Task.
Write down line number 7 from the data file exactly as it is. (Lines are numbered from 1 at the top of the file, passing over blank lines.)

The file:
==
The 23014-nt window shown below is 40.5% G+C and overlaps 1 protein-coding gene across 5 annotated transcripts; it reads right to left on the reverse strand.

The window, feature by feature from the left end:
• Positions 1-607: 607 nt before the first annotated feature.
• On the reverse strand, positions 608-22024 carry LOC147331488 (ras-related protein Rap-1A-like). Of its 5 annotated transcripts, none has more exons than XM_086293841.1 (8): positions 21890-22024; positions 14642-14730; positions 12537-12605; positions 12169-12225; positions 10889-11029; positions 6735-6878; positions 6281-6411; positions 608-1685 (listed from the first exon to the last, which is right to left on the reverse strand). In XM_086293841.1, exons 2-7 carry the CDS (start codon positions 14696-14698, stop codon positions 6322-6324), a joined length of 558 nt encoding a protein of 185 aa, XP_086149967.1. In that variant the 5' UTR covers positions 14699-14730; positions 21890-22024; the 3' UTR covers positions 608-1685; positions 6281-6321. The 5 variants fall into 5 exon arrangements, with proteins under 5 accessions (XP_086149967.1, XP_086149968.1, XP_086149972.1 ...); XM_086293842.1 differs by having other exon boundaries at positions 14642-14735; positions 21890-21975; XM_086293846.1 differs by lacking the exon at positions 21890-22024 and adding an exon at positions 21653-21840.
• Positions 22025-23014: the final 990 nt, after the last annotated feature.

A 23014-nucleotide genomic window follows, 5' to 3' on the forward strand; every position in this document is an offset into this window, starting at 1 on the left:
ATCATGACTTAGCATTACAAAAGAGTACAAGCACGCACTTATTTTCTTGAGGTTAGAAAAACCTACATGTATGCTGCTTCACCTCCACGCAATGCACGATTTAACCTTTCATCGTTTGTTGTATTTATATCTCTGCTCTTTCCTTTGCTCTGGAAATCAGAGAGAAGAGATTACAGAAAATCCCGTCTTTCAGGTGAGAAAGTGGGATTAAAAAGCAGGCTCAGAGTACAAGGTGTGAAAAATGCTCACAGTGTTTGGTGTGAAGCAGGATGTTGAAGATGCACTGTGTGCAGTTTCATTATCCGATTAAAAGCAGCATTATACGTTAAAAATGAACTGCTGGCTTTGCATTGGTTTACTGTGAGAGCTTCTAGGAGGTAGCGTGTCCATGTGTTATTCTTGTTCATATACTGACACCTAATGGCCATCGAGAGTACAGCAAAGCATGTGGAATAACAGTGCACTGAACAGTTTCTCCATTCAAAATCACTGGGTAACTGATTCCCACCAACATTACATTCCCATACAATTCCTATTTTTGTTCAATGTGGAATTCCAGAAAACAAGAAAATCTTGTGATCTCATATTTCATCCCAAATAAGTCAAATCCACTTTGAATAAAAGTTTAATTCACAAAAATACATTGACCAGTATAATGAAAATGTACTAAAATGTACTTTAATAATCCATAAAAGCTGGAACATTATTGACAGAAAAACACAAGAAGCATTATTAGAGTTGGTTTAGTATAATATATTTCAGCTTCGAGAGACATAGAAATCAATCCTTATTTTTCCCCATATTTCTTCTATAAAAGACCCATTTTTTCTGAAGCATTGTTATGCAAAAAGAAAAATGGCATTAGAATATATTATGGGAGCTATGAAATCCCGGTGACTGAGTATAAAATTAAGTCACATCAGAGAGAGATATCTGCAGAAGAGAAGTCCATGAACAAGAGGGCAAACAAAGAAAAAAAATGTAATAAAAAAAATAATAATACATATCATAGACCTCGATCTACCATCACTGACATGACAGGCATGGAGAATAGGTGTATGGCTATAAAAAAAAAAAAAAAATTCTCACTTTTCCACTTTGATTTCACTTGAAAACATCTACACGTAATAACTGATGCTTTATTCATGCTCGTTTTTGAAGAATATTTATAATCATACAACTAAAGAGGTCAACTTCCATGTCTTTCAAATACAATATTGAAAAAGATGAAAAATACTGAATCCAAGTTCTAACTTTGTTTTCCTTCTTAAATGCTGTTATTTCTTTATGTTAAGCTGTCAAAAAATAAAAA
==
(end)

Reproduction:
ATCATGACTTAGCATTACAAAAGAGTACAAGCACGCACTTATTTTCTTGAGGTTAGAAAAACCTACATGTATGCTGCTTCACCTCCACGCAATGCACGATTTAACCTTTCATCGTTTGTTGTATTTATATCTCTGCTCTTTCCTTTGCTCTGGAAATCAGAGAGAAGAGATTACAGAAAATCCCGTCTTTCAGGTGAGAAAGTGGGATTAAAAAGCAGGCTCAGAGTACAAGGTGTGAAAAATGCTCACAGTGTTTGGTGTGAAGCAGGATGTTGAAGATGCACTGTGTGCAGTTTCATTATCCGATTAAAAGCAGCATTATACGTTAAAAATGAACTGCTGGCTTTGCATTGGTTTACTGTGAGAGCTTCTAGGAGGTAGCGTGTCCATGTGTTATTCTTGTTCATATACTGACACCTAATGGCCATCGAGAGTACAGCAAAGCATGTGGAATAACAGTGCACTGAACAGTTTCTCCATTCAAAATCACTGGGTAACTGATTCCCACCAACATTACATTCCCATACAATTCCTATTTTTGTTCAATGTGGAATTCCAGAAAACAAGAAAATCTTGTGATCTCATATTTCATCCCAAATAAGTCAAATCCACTTTGAATAAAAGTTTAATTCACAAAAATACATTGACCAGTATAATGAAAATGTACTAAAATGTACTTTAATAATCCATAAAAGCTGGAACATTATTGACAGAAAAACACAAGAAGCATTATTAGAGTTGGTTTAGTATAATATATTTCAGCTTCGAGAGACATAGAAATCAATCCTTATTTTTCCCCATATTTCTTCTATAAAAGACCCATTTTTTCTGAAGCATTGTTATGCAAAAAGAAAAATGGCATTAGAATATATTATGGGAGCTATGAAATCCCGGTGACTGAGTATAAAATTAAGTCACATCAGAGAGAGATATCTGCAGAAGAGAAGTCCATGAACAAGAGGGCAAACAAAGAAAAAAAATGTAATAAAAAAAATAATAATACATATCATAGACCTCGATCTACCATCACTGACATGACAGGCATGGAGAATAGGTGTATGGCTATAAAAAAAAAAAAAAAATTCTCACTTTTCCACTTTGATTTCACTTGAAAACATCTACACGTAATAACTGATGCTTTATTCATGCTCGTTTTTGAAGAATATTTATAATCATACAACTAAAGAGGTCAACTTCCATGTCTTTCAAATACAATATTGAAAAAGATGAAAAATACTGAATCCAAGTTCTAACTTTGTTTTCCTTCTTAAATGCTGTTATTTCTTTATGTTAAGCTGTCAAAAAATAAAAA